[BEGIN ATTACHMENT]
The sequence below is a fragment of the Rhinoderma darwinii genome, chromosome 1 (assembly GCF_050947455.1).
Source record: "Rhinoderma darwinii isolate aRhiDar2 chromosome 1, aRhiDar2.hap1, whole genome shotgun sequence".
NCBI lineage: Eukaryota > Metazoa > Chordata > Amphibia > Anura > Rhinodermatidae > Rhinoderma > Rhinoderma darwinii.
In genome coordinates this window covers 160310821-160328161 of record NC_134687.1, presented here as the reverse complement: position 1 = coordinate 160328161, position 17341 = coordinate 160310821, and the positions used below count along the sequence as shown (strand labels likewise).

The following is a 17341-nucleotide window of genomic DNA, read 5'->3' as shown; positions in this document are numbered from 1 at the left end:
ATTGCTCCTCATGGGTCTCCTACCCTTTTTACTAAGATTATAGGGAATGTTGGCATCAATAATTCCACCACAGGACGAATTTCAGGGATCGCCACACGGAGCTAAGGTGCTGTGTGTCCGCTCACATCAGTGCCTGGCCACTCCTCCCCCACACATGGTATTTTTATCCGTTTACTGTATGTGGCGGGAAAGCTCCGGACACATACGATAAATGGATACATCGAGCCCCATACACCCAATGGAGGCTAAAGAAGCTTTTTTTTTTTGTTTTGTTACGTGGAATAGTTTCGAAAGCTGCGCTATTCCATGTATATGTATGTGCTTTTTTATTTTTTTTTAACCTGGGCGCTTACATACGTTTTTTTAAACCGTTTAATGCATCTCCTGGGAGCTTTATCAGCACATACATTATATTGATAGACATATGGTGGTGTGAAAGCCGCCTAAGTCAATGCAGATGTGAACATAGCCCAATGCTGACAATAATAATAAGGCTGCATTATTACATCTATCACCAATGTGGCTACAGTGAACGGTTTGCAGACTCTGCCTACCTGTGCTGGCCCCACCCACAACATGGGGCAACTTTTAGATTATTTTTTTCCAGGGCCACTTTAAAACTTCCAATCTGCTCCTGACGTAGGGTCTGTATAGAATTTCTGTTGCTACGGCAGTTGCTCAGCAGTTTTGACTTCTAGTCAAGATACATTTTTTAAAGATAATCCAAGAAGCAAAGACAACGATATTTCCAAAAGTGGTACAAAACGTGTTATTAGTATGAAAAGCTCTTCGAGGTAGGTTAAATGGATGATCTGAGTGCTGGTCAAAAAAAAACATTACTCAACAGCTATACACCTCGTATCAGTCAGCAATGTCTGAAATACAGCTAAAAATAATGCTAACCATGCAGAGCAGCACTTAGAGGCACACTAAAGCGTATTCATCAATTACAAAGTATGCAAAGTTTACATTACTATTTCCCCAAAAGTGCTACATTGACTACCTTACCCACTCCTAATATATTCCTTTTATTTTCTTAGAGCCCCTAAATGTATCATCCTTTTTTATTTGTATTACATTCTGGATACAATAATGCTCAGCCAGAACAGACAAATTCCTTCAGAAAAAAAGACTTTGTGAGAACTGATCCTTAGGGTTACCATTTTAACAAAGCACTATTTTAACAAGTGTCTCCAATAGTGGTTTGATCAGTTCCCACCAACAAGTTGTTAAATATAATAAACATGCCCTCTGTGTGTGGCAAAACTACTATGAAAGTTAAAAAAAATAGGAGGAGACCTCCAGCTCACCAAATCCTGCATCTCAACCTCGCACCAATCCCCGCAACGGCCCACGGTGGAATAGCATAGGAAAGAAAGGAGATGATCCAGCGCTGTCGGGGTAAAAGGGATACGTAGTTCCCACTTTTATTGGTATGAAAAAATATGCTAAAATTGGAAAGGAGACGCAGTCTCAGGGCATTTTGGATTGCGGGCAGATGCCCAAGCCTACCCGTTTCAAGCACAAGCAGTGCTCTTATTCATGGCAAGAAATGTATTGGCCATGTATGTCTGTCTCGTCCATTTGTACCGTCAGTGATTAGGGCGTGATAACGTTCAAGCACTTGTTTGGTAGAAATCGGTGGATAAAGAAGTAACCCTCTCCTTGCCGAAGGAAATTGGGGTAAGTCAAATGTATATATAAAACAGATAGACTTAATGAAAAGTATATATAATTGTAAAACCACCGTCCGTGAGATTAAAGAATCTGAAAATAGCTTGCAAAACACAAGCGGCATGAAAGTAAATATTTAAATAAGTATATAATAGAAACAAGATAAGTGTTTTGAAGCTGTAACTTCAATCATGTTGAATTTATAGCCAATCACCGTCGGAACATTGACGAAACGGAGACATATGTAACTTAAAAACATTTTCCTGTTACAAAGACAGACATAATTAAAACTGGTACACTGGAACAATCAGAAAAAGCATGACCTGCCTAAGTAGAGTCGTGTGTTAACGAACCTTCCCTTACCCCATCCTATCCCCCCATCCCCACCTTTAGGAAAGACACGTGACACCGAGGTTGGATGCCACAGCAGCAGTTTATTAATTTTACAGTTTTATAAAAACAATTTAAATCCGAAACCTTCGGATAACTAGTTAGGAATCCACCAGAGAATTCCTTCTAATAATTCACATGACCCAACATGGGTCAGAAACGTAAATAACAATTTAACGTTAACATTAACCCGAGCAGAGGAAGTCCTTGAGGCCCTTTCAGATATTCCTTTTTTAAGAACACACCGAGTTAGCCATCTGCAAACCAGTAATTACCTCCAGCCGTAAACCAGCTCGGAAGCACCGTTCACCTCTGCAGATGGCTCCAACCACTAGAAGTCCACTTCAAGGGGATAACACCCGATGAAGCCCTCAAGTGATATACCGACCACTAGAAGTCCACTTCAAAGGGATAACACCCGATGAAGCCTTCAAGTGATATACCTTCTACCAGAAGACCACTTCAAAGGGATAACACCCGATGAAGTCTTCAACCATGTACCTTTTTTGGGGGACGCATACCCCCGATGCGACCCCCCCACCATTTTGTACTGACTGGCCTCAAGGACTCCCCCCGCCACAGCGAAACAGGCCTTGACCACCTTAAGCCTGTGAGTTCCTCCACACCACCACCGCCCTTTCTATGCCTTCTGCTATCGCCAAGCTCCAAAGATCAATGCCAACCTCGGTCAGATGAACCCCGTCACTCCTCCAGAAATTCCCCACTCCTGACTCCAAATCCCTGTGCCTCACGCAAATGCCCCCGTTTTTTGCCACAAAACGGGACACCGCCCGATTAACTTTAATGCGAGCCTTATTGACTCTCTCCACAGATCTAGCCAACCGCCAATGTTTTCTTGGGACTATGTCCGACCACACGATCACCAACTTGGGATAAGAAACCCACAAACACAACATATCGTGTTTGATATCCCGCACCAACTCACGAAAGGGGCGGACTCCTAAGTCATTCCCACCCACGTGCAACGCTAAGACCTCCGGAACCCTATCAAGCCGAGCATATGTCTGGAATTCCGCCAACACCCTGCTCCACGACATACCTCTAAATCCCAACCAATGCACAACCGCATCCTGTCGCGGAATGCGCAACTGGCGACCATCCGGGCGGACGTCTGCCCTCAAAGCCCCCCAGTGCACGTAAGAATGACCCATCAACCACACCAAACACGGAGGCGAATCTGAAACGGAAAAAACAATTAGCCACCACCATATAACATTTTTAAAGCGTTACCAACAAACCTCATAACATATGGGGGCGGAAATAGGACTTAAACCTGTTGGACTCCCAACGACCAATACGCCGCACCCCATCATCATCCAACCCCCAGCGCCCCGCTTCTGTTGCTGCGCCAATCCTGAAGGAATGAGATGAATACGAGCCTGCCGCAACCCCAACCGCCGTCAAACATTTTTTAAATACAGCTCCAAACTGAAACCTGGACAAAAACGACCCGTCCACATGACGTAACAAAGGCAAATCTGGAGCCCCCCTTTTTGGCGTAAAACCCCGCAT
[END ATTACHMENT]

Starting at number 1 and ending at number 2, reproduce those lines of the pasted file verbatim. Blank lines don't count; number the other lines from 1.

The sequence below is a fragment of the Rhinoderma darwinii genome, chromosome 1 (assembly GCF_050947455.1).
Source record: "Rhinoderma darwinii isolate aRhiDar2 chromosome 1, aRhiDar2.hap1, whole genome shotgun sequence".